Big Idea: Sometimes our head gets disconnected from our heart. When we cannot feel things we know, it is more important than ever to lean into Christ’s promises as we drag our emotions under the supremacy of Christ. Likewise, a hard heart is one of our greatest spiritual enemies. Acknowledging this fact, we must diligently search our hearts, listening to others to cultivate a culture of biblical confession that catalyzes authentic spiritual growth.
I. A case for integrated Spirituality: living in God’s optimal design
A. Knowing, being and doing
B. All three are necessary. (Romans 12:1-2, Philippians 4:7, Matthew 12:34)
C. Disconnects cause problems in our soul.
II. When my heart doesn’t connect to my head
A. When I don’t feel what I believe to be true
B. When I do feel that which I believe to be false
III. A hard heart
A. The stakes
B. What is a hard heart?
1. A hard heart is the biblical fool in Proverbs.
2. A hard heart refuses to humble oneself.
3. A hard heart refuses to be aware. (Proverbs 17:10; 9:8)
4. A hard heart refuses to learn.
5. A hard heart refuses to listen. (Proverbs 13:1)
6. A hard heart refuses to care about how one’s actions impact others.
7. A hard heart refuses to repent/change. (Luke 18:9-14)
C. How does God respond?
1. He disciplines us through natural consequences – the law of sowing and reaping.
2. This process of discipline culminates in releasing someone over to themselves.
(Romans 1:18-31, I Corinthians 5:5)
3. God weeps. (Jesus and the prophets)
4. God leaves the door open for restoration.
D. How should we respond?
1. Examine ourselves for a hard heart.
2. Ask others around us, “How am I doing?”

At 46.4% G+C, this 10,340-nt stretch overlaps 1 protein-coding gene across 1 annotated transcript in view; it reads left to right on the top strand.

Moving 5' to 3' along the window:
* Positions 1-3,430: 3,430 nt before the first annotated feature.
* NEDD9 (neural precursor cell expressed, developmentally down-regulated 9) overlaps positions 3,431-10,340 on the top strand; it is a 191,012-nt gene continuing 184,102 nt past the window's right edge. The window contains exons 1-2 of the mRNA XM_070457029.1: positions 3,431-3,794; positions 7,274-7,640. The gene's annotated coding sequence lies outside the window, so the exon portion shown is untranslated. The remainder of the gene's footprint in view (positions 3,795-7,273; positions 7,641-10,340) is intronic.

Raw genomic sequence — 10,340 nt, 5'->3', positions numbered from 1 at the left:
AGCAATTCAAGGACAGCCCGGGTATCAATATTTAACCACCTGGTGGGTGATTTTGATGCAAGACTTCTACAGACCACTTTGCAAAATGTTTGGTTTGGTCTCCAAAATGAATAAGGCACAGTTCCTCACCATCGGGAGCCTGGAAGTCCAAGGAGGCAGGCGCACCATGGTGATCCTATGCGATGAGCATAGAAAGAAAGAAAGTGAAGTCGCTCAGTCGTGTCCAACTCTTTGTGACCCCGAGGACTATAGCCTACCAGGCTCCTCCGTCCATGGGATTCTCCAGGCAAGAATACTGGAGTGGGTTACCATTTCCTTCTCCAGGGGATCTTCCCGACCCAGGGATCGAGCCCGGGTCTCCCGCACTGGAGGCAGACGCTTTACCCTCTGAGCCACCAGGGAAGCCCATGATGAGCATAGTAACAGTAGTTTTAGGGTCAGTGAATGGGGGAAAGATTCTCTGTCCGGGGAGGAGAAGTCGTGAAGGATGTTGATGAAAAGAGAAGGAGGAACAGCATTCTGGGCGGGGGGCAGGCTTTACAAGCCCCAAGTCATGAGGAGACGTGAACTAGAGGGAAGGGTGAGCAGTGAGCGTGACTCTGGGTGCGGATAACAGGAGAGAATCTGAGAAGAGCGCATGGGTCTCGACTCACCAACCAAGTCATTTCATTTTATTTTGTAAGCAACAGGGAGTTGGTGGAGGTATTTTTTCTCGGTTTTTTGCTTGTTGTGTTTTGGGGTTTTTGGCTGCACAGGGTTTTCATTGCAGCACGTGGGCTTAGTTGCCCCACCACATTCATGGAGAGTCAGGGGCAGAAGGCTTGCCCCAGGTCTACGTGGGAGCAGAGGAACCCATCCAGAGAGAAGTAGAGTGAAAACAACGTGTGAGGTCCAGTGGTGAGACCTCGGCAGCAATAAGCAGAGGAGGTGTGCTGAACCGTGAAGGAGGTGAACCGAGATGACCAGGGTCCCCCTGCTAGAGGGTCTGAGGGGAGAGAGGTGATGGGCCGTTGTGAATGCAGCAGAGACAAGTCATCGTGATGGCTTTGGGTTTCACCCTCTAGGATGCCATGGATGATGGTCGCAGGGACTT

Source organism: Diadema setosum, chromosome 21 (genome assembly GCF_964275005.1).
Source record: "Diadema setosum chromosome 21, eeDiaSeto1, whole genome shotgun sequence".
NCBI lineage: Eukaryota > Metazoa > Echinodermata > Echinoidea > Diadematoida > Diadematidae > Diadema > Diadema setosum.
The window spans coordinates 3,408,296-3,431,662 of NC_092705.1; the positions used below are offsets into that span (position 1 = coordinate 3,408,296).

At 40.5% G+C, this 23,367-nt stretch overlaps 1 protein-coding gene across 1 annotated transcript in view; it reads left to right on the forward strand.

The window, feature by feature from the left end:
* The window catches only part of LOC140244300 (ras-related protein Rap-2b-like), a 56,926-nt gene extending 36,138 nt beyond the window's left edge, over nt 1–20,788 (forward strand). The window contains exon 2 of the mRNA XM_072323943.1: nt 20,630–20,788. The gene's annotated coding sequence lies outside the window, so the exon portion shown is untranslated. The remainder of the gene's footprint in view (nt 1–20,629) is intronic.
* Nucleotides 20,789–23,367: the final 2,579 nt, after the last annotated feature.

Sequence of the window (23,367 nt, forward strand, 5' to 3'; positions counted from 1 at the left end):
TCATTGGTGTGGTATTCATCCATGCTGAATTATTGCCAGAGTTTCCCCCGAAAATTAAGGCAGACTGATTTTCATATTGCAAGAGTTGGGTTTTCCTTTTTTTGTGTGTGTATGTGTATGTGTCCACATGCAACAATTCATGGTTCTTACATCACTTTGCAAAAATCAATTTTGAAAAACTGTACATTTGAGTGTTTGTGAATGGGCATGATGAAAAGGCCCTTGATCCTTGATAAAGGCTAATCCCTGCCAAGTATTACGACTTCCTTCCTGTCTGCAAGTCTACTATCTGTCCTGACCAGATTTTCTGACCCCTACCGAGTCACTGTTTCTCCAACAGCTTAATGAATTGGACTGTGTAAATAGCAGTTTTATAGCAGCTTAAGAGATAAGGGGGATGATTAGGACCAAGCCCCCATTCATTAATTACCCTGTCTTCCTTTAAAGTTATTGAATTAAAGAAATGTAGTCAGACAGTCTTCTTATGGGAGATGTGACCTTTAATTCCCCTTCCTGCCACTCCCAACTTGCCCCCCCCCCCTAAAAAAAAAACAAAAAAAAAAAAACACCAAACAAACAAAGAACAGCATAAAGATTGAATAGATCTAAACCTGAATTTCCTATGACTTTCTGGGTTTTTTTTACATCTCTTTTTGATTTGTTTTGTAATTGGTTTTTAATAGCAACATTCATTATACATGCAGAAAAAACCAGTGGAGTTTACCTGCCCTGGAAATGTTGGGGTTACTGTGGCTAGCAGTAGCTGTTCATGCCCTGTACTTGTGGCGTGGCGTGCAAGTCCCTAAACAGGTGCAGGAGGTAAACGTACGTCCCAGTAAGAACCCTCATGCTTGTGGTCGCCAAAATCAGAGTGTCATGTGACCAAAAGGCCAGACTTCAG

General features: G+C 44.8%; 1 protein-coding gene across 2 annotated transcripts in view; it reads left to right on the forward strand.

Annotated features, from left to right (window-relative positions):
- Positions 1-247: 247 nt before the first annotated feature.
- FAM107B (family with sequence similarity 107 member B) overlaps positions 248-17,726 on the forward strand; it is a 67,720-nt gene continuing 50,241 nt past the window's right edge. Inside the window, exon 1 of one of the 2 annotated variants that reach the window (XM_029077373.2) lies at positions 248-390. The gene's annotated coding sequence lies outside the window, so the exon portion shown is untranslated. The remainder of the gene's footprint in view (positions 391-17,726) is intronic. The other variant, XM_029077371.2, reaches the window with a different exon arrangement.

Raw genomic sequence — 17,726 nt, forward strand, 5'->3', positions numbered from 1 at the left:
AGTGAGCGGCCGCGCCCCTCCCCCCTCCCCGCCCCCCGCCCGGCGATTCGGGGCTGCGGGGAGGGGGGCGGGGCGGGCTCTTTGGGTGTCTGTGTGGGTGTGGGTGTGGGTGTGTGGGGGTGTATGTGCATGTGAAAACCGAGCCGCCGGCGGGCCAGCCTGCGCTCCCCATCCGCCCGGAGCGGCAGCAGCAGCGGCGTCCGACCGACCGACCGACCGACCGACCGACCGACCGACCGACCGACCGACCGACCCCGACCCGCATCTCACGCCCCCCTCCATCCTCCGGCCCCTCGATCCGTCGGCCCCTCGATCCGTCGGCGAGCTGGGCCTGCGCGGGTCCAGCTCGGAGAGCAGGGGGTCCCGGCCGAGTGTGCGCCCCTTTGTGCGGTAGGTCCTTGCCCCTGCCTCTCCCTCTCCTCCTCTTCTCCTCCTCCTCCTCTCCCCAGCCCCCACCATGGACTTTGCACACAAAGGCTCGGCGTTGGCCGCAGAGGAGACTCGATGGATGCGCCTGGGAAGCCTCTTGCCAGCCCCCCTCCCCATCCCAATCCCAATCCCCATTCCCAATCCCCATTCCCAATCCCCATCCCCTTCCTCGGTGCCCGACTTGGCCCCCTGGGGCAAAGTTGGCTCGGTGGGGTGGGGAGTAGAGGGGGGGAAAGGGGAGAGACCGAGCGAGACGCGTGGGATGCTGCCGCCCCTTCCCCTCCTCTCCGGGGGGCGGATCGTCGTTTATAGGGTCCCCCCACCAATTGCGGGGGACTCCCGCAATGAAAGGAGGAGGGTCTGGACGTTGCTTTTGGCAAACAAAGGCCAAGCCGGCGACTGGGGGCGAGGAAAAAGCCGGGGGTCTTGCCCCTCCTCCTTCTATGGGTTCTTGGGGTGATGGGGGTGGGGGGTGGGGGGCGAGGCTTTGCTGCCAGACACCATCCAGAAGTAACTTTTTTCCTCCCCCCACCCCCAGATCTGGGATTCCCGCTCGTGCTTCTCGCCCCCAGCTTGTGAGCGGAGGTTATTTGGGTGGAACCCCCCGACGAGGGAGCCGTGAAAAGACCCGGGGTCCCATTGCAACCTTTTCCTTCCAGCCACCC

3. Repent. (Ezekiel 11:19)
1) Can you remember a time in your life where your heart seemed to be far from your head? Can you share to the group about that? What was that like for you? How did that impact you and those you love? Did that disconnect affect your spiritual growth? If so, how?
2) Is renewing our minds the same thing as having a soft and transformed heart? Has someone ever convinced your head about something but not your heart? What was the difference?
3) How do you take feedback? Have you ever doubted someone when they were giving you feedback? Have you ever given feedback to someone and it didn’t go well? If so, why did it go poorly? Is it possible to give feedback to someone who refuses to receive it?
4) Which is more important, emotional intelligence or raw cognitive ability (EQ vs. IQ)? How did you form that opinion? Which would you guess is a greater predictor of success?
5) Why do you suppose people get angry when they get feedback? What is underneath the anger? Should you persist in addressing foolish behavior if that process isn’t going well?
Does a Christian have a duty to try to help other Christians see their blind spots? Should we do that only if invited?
6) Why do you suppose that God disciplines his children through the natural consequences of their own choices? Is there a better way of doing it? Is this too passive? What would be the down side of taking a more aggressive approach?
7) What can fix a hard heart? Does prayer work? Why didn’t Jesus’ prayers for Judas work?
8) Do you know and talk to people you trust enough to invite into your blind spots? How do you build that kind of trust? How do you foster authentic and safe accountability?